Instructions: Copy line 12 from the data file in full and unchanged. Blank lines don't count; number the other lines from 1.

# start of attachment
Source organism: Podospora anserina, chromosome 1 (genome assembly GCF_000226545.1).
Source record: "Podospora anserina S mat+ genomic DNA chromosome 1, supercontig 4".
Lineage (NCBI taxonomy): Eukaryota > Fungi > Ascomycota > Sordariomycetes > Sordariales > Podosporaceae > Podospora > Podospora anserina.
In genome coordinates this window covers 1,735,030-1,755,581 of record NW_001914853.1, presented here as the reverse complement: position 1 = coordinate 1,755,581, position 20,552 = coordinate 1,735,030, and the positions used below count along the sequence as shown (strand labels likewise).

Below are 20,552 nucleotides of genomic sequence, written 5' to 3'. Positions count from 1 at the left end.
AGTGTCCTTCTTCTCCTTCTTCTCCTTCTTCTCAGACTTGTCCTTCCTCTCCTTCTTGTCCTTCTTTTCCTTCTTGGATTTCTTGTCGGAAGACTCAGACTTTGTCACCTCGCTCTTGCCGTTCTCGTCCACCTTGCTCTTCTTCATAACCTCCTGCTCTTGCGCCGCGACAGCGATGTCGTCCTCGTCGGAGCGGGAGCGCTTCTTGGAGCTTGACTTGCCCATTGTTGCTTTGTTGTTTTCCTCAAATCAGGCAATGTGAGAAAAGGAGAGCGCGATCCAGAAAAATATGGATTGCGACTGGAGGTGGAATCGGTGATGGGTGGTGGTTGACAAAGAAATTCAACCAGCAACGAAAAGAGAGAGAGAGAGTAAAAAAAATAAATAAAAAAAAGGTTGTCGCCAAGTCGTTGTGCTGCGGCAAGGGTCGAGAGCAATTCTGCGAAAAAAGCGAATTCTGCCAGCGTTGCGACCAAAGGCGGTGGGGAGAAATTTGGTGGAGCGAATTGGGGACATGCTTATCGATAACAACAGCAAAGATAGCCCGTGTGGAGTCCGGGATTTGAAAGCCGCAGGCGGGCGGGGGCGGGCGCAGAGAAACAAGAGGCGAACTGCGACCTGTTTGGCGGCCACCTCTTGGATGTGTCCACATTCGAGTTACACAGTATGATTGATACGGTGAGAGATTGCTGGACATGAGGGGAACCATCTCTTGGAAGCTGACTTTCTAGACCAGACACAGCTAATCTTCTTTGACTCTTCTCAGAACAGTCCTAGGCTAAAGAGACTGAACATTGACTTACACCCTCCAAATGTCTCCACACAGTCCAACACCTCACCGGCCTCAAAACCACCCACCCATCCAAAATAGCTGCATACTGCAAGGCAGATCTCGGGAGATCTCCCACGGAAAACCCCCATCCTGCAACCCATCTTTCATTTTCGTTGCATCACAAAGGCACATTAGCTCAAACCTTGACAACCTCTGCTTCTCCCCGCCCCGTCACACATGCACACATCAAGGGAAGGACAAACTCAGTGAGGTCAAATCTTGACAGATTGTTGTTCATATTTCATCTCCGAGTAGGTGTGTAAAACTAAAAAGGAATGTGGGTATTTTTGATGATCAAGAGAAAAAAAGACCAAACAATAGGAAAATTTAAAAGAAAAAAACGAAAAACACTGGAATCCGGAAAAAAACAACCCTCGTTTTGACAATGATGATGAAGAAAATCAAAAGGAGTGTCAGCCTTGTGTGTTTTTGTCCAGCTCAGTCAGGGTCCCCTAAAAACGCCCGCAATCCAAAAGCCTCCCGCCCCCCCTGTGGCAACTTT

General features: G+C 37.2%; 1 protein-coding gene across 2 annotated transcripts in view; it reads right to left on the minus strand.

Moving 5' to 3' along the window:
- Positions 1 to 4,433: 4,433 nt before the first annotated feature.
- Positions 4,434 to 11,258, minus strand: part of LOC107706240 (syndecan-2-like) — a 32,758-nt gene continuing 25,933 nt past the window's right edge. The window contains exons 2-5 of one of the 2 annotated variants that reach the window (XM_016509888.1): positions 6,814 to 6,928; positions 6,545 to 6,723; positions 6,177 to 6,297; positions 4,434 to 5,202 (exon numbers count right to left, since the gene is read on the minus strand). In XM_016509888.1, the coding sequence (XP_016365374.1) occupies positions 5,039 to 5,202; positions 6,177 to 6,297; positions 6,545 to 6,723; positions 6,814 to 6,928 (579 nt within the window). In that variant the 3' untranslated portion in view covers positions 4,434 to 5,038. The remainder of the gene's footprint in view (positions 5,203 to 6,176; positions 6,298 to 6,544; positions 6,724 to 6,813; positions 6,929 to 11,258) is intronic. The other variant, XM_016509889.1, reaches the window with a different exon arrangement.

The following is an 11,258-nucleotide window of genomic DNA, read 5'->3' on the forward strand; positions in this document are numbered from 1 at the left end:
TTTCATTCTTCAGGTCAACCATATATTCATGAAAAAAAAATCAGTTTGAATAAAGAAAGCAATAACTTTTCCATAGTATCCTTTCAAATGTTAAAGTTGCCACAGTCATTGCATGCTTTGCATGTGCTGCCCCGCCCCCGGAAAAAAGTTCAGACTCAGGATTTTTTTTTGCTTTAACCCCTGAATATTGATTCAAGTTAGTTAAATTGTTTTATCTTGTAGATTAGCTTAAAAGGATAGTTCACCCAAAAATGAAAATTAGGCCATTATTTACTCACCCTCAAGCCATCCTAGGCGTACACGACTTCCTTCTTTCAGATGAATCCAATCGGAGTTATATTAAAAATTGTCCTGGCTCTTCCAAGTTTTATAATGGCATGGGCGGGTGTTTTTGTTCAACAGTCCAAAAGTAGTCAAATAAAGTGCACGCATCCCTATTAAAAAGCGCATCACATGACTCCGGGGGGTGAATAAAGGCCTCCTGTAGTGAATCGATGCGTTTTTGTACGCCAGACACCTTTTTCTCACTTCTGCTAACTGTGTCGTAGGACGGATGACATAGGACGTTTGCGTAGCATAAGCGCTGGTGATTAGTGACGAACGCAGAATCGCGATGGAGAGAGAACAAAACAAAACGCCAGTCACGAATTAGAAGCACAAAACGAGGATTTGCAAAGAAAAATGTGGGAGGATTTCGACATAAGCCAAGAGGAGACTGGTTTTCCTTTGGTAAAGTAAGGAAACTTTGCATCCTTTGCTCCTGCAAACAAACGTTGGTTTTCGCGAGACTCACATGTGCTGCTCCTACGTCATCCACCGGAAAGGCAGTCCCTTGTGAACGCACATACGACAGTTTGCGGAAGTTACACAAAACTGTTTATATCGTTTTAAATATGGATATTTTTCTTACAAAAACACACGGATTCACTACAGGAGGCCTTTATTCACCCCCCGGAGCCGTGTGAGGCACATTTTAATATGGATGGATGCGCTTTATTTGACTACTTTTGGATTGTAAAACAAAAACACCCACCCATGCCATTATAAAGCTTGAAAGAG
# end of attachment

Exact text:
TTTCATTCTTCAGGTCAACCATATATTCATGAAAAAAAAATCAGTTTGAATAAAGAAAGCAATAACTTTTCCATAGTATCCTTTCAAATGTTAAAGTTGCCACAGTCATTGCATGCTTTGCATGTGCTGCCCCGCCCCCGGAAAAAAGTTCAGACTCAGGATTTTTTTTTGCTTTAACCCCTGAATATTGATTCAAGTTAGTTAAATTGTTTTATCTTGTAGATTAGCTTAAAAGGATAGTTCACCCAAAAATGAAAATTAGGCCATTATTTACTCACCCTCAAGCCATCCTAGGCGTACACGACTTCCTTCTTTCAGATGAATCCAATCGGAGTTATATTAAAAATTGTCCTGGCTCTTCCAAGTTTTATAATGGCATGGGCGGGTGTTTTTGTTCAACAGTCCAAAAGTAGTCAAATAAAGTGCACGCATCCCTATTAAAAAGCGCATCACATGACTCCGGGGGGTGAATAAAGGCCTCCTGTAGTGAATCGATGCGTTTTTGTACGCCAGACACCTTTTTCTCACTTCTGCTAACTGTGTCGTAGGACGGATGACATAGGACGTTTGCGTAGCATAAGCGCTGGTGATTAGTGACGAACGCAGAATCGCGATGGAGAGAGAACAAAACAAAACGCCAGTCACGAATTAGAAGCACAAAACGAGGATTTGCAAAGAAAAATGTGGGAGGATTTCGACATAAGCCAAGAGGAGACTGGTTTTCCTTTGGTAAAGTAAGGAAACTTTGCATCCTTTGCTCCTGCAAACAAACGTTGGTTTTCGCGAGACTCACATGTGCTGCTCCTACGTCATCCACCGGAAAGGCAGTCCCTTGTGAACGCACATACGACAGTTTGCGGAAGTTACACAAAACTGTTTATATCGTTTTAAATATGGATATTTTTCTTACAAAAACACACGGATTCACTACAGGAGGCCTTTATTCACCCCCCGGAGCCGTGTGAGGCACATTTTAATATGGATGGATGCGCTTTATTTGACTACTTTTGGATTGTAAAACAAAAACACCCACCCATGCCATTATAAAGCTTGAAAGAG